And the light by sequentially lighting up the sectiones of the cirum-ambient space which the character occupies sequentially dynamises it, temporalises it and provides it with additional (inaudible). Talking of light, providing movement, brings to mind the shadow puppet performance tradition of Kerala where the static puppet acquires spacial mobility, because of the mobile (inaudible).
In 2001, Adishakti produced another piece to explore the use of music or rhythm as the prime signifier. Let us record here the traditional view of sound and space as pervasiveness. It is space beyond the visual space of the kudiyattam performer seen through a keyhole vision by the spectator. Its vibration is experienced at a subtle level.
And it is universal in another sense. It is pre-verbal. Let me expand this thought. Like the physical image, rhythm embodies a pre-verbal stage in the process of our coming to grips with reality. When words supplant images and sound, we not only lose contact with a direct and fresh experience of reality, for it begins to be provided to us with indirect agency of the constructed word, but we also acquire cultural specificity.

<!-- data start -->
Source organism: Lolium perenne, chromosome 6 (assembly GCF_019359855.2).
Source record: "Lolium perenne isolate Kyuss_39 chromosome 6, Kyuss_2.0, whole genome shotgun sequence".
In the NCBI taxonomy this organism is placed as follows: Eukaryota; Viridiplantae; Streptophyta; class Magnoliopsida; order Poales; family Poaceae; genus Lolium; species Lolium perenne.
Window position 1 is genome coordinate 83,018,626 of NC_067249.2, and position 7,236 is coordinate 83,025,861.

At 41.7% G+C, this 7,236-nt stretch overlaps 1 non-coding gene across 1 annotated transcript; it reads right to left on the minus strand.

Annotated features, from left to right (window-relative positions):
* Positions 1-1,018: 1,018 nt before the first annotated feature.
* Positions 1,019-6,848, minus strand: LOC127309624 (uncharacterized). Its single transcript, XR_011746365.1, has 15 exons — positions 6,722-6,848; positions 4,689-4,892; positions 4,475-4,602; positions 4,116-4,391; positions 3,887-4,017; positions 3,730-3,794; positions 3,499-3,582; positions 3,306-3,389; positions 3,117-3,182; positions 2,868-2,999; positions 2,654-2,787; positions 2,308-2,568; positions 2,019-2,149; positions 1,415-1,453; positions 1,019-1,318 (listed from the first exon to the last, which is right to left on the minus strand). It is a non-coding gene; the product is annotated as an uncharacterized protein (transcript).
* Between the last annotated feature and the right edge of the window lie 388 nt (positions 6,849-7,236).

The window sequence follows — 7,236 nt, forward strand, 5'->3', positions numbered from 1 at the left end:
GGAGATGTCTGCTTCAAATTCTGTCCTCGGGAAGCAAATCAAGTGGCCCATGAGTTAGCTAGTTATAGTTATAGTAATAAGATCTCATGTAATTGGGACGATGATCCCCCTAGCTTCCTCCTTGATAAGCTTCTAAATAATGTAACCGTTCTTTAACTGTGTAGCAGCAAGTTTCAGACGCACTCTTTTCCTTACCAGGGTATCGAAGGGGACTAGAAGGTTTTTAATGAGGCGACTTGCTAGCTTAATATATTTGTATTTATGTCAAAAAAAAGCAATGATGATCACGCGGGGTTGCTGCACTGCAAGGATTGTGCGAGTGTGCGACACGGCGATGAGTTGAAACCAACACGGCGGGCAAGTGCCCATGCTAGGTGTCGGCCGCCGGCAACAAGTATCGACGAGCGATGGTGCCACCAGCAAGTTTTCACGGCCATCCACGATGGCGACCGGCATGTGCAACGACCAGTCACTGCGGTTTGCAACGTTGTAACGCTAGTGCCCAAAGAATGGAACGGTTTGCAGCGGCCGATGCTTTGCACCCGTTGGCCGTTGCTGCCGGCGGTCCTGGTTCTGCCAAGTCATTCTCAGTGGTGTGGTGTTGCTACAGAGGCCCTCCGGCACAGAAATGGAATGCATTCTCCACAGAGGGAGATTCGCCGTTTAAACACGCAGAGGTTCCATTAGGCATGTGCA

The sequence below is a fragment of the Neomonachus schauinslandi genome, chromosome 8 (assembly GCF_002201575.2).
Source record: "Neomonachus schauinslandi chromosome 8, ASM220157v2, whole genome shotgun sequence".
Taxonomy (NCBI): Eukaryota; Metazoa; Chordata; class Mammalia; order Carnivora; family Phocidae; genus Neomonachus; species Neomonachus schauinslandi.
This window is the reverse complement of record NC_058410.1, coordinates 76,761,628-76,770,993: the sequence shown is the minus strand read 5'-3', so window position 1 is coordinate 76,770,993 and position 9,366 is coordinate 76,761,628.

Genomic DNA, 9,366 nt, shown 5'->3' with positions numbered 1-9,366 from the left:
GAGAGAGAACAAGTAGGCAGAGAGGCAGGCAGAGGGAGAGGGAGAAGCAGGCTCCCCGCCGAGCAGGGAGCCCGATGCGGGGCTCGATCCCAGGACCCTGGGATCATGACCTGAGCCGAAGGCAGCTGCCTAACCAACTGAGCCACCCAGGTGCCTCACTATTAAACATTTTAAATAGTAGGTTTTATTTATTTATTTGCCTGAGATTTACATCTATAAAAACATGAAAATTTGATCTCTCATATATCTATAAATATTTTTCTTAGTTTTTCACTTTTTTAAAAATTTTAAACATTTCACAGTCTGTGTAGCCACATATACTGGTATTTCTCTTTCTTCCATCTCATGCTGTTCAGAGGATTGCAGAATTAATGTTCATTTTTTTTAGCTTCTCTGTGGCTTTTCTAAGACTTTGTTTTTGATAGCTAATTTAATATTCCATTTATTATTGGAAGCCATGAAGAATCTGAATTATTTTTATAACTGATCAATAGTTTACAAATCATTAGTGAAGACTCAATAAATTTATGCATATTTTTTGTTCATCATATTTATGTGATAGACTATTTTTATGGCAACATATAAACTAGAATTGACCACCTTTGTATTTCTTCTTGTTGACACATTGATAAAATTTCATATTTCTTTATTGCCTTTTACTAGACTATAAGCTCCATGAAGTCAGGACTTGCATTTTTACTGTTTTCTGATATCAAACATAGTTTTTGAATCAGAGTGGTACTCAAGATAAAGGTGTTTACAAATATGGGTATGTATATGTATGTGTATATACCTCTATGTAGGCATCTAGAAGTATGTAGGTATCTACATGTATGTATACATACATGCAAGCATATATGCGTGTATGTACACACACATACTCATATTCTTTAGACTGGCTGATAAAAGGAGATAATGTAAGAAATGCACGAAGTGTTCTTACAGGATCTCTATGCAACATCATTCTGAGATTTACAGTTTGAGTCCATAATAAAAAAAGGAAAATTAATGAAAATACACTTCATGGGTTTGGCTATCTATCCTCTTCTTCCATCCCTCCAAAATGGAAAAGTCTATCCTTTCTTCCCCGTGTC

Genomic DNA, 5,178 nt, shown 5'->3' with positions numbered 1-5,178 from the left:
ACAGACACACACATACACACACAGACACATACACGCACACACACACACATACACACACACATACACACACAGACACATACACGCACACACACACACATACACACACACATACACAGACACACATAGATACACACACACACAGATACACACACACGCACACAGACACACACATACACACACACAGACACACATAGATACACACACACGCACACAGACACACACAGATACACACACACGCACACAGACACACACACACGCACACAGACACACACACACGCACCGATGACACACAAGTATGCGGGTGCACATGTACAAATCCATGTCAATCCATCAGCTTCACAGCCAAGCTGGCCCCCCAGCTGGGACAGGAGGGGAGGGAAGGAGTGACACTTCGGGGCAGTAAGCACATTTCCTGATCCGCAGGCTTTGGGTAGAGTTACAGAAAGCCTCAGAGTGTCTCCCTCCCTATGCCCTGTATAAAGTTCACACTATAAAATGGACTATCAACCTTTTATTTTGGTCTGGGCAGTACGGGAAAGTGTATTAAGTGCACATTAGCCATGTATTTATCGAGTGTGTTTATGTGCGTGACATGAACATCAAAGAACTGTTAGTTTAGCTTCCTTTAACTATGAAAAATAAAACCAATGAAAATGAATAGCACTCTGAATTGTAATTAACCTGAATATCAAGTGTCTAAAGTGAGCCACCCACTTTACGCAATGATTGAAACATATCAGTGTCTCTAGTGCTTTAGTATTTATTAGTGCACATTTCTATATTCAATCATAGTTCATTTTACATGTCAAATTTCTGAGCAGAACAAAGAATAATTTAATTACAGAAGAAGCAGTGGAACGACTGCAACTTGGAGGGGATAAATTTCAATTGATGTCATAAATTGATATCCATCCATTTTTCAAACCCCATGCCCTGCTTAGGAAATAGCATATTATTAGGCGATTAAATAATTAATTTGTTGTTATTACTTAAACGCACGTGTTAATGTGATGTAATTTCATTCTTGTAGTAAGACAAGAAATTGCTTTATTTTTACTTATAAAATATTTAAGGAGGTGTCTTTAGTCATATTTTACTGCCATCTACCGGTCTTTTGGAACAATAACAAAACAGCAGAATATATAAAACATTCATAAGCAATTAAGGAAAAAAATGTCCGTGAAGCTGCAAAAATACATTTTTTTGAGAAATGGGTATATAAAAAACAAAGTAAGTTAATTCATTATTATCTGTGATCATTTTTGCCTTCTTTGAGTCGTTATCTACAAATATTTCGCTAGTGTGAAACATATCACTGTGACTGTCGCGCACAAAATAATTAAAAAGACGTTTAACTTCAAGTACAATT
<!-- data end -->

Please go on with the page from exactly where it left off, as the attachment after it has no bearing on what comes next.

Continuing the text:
And as rhythms come out of a more fundamental space within us, they touch a same fundamental space in the spectator. To my mind, this seems to be a way of looking at the way of the universal cosmic space of sound.
A final word about signifiers. All signifiers in theatre exist because they extend the performer's intention and reveal significance. And all reveal meaning in their own unique way such that a dimension or layer is added to the performance, which provides it with different angles or views. And as the angles of view are provided simultaneously and not sequentially, the actor's spacial intention reflects a here-ness.
A last word about space - I would like to reflect also on the space in between. This has been a source of great curiousity to me for some time now. My interest in it was aroused when I explored it from the point of view of the actor's craft. How, for example, did she make the transition from one emotion to another? From one character to another? From one movement to another?